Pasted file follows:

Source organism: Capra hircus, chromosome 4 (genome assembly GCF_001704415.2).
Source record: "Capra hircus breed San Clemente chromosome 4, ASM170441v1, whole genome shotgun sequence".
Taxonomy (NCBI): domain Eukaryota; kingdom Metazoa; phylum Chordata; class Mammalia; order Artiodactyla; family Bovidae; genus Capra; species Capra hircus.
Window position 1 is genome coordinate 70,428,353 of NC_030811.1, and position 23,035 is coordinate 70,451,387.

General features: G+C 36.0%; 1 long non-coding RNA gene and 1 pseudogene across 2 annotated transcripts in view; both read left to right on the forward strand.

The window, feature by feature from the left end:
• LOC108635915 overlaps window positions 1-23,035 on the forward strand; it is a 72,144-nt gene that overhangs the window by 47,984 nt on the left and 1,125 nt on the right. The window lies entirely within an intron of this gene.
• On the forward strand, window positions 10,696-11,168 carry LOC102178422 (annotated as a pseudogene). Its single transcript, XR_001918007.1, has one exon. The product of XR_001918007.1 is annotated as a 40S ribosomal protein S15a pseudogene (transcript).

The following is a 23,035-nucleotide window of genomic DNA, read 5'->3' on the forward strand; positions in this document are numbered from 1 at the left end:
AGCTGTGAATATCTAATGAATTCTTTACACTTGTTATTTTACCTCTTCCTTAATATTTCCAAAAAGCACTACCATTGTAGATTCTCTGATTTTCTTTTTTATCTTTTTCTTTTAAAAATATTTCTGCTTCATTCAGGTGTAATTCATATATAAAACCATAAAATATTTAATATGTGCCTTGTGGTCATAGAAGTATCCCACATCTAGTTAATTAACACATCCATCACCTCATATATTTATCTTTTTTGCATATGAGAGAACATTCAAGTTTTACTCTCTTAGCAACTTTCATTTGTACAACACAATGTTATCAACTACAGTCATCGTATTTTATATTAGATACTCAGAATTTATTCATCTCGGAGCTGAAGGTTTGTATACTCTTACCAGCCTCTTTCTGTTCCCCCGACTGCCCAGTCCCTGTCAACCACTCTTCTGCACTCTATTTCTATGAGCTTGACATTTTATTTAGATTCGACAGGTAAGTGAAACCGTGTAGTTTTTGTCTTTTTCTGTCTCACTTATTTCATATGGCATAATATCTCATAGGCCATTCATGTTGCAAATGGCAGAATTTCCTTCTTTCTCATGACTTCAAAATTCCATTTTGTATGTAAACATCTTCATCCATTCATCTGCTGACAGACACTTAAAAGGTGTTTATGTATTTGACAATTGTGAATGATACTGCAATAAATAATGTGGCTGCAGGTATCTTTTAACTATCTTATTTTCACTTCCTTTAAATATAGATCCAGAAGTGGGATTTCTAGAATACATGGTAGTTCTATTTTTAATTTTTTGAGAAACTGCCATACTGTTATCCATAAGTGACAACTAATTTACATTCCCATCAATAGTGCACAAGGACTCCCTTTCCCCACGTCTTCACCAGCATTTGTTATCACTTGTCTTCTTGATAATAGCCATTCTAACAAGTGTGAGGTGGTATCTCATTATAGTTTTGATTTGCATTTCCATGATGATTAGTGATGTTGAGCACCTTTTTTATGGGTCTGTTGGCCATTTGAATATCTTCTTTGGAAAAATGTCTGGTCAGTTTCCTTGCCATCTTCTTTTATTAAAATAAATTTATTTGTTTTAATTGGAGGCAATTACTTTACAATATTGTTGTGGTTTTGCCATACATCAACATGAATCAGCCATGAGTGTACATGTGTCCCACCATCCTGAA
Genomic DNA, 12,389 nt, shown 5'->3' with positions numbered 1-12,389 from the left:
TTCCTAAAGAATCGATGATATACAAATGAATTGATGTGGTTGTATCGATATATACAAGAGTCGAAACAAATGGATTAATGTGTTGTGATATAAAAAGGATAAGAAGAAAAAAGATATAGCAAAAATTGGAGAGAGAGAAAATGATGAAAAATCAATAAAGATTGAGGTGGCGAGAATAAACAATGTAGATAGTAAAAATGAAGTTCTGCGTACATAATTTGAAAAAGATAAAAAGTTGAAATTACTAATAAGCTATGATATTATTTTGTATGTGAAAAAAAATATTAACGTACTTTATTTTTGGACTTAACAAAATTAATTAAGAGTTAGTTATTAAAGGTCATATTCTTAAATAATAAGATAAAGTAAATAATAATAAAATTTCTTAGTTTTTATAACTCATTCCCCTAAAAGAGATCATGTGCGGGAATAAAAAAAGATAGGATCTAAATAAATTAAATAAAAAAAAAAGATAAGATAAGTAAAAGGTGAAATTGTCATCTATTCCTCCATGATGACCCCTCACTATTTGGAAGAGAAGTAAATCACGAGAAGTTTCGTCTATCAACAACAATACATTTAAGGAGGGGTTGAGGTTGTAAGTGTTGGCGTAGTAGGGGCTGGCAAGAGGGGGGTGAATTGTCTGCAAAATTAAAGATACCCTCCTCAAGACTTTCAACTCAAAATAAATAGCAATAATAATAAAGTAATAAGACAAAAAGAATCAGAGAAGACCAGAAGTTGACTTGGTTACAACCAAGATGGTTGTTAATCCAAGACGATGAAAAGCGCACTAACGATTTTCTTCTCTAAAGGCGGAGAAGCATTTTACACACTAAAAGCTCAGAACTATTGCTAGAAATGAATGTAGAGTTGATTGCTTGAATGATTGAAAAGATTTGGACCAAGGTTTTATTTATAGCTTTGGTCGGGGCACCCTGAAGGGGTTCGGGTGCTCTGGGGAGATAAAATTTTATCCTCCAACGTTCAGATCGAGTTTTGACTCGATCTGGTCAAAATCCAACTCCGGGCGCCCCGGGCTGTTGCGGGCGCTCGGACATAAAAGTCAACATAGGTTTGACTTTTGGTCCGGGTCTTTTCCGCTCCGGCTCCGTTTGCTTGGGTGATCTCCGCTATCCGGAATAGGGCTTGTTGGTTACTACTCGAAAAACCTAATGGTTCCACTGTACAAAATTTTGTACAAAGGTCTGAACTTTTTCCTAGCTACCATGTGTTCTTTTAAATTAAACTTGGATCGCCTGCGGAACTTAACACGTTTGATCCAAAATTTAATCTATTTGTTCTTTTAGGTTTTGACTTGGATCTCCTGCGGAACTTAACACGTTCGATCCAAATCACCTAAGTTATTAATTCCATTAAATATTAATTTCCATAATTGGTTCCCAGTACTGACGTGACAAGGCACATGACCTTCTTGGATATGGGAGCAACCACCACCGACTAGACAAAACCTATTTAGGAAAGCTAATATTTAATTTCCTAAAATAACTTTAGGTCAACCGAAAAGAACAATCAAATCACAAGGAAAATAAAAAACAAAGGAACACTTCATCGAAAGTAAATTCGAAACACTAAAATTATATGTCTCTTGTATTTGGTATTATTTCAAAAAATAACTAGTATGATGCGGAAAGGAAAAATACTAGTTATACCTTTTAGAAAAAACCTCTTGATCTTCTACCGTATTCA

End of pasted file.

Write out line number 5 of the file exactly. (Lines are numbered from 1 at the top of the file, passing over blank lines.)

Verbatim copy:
General features: G+C 36.0%; 1 long non-coding RNA gene and 1 pseudogene across 2 annotated transcripts in view; both read left to right on the forward strand.